On a streak of getting clean from alcohol and prescription meds, and clearing out the wreckage of his past, Travis M. of Nashville, Tennessee, began the arduous process of making amends. He apologized to his aging mother for crashing her car when he was 18, compensated his older brother for the eight months he'd crashed at his place rent-free, and paid 12 years in back taxes to the IRS. But there was one institution Travis could hardly bear to face: his local public library.
"They've always been so nice to me," he said. "And I took advantage of that, time and time again."
Travis explained that, even in the depths of his active addiction, he was always an avid reader - and a not-so-avid returner. As a result, he'd accumulated piles and piles of borrowed books. The shame of his deception was so painful that, even in recovery, he scrambled to find some way around having to look his sweet neighborhood librarian in the eye.
"I tried to convince my AA sponsor that paying my back taxes counted as paying back the library," he said. "You, know, since taxes help support the library. Unfortunately, that didn't fly."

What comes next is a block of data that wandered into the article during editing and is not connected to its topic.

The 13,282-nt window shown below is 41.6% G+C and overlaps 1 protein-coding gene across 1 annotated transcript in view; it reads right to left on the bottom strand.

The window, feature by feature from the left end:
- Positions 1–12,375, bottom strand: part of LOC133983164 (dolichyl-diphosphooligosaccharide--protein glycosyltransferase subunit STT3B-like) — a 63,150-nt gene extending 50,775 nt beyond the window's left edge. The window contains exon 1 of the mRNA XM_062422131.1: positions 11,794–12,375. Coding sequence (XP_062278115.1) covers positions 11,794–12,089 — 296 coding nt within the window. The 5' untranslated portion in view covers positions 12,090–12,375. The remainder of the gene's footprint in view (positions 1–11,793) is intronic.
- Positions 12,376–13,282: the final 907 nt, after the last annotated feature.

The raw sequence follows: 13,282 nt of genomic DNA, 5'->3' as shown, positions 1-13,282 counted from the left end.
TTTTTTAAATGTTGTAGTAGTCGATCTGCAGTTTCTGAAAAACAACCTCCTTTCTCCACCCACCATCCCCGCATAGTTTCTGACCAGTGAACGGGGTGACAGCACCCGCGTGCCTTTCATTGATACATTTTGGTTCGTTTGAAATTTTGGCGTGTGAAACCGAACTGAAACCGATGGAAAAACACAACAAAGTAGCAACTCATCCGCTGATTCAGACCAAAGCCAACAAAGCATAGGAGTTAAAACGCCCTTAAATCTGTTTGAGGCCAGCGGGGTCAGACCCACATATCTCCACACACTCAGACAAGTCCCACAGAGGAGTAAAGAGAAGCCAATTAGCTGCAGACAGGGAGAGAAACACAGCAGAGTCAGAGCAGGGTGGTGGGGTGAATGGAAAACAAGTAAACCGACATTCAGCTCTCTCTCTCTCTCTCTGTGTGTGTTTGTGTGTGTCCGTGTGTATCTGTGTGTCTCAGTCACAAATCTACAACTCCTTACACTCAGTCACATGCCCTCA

And, so, Travis summoned every ounce of courage he could find, and, with humility, presented himself at the East Nashville branch of the public library, toting bags of books and prepared to shell out hundreds or even thousands of dollars in overdue fines. There, instead of the anticipated harsh words of recrimination, he found unconditional love and acceptance.
"They don't even have overdue fees anymore," he said. "Apparently, they abolished them. I'm totally square."
Travis describes his encounter with the local public library as a profoundly spiritual experience, which not only gave him a new understanding of forgiveness, but will continue to influence the way he works his AA program.
"I've decided to make the library my Higher Power," he said. "They deserve it."